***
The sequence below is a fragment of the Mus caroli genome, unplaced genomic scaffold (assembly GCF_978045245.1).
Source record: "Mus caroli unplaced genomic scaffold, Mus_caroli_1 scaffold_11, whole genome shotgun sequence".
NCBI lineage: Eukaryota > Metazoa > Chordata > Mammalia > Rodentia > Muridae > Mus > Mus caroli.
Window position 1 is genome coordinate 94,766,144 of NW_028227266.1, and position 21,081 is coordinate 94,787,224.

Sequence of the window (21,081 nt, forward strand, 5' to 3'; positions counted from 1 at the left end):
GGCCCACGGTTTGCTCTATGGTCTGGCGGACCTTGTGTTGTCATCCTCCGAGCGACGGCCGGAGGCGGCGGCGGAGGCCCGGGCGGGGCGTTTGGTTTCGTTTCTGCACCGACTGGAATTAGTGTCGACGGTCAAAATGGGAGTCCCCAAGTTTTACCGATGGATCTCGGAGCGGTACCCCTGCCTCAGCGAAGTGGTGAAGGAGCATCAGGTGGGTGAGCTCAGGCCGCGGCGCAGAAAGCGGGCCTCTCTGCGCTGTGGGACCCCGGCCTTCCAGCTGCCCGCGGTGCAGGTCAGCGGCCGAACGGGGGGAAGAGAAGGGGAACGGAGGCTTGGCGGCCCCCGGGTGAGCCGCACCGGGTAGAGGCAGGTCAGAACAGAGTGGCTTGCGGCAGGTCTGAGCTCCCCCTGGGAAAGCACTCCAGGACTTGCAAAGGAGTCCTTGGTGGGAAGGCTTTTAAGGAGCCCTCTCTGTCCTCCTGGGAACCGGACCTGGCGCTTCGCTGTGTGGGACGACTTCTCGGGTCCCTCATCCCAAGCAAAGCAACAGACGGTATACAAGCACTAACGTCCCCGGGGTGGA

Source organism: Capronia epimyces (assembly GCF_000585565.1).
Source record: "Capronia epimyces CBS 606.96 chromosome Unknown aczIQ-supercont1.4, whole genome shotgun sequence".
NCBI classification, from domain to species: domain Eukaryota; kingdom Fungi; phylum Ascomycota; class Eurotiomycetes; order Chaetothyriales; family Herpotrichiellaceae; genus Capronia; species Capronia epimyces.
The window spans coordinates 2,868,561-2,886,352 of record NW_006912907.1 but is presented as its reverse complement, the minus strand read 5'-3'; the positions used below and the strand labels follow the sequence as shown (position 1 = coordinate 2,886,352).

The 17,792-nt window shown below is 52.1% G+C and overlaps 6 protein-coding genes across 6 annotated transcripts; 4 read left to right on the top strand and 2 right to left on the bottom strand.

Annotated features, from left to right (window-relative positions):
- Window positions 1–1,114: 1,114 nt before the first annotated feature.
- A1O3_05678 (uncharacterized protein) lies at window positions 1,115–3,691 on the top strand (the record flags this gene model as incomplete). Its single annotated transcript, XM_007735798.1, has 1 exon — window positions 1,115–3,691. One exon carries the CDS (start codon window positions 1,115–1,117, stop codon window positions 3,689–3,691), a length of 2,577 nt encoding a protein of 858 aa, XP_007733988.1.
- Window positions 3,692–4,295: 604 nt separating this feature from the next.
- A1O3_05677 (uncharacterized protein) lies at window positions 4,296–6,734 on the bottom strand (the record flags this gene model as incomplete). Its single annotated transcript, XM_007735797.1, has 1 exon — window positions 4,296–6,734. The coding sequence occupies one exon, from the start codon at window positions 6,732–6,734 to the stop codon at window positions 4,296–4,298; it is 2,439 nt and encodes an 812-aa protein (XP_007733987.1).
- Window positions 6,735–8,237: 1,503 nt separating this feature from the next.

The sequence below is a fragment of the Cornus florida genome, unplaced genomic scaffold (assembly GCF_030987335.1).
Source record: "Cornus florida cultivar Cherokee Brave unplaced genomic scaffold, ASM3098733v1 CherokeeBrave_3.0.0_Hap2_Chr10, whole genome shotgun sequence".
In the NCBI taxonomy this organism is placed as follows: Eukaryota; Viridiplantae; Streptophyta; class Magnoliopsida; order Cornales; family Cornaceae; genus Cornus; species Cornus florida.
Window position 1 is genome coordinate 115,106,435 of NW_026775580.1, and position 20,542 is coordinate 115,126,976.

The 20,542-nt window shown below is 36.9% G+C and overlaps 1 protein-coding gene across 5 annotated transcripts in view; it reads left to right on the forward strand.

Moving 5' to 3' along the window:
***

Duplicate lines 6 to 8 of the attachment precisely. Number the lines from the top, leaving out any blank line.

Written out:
GGCCCACGGTTTGCTCTATGGTCTGGCGGACCTTGTGTTGTCATCCTCCGAGCGACGGCCGGAGGCGGCGGCGGAGGCCCGGGCGGGGCGTTTGGTTTCGTTTCTGCACCGACTGGAATTAGTGTCGACGGTCAAAATGGGAGTCCCCAAGTTTTACCGATGGATCTCGGAGCGGTACCCCTGCCTCAGCGAAGTGGTGAAGGAGCATCAGGTGGGTGAGCTCAGGCCGCGGCGCAGAAAGCGGGCCTCTCTGCGCTGTGGGACCCCGGCCTTCCAGCTGCCCGCGGTGCAGGTCAGCGGCCGAACGGGGGGAAGAGAAGGGGAACGGAGGCTTGGCGGCCCCCGGGTGAGCCGCACCGGGTAGAGGCAGGTCAGAACAGAGTGGCTTGCGGCAGGTCTGAGCTCCCCCTGGGAAAGCACTCCAGGACTTGCAAAGGAGTCCTTGGTGGGAAGGCTTTTAAGGAGCCCTCTCTGTCCTCCTGGGAACCGGACCTGGCGCTTCGCTGTGTGGGACGACTTCTCGGGTCCCTCATCCCAAGCAAAGCAACAGACGGTATACAAGCACTAACGTCCCCGGGGTGGA

Source organism: Capronia epimyces (assembly GCF_000585565.1).
Source record: "Capronia epimyces CBS 606.96 chromosome Unknown aczIQ-supercont1.4, whole genome shotgun sequence".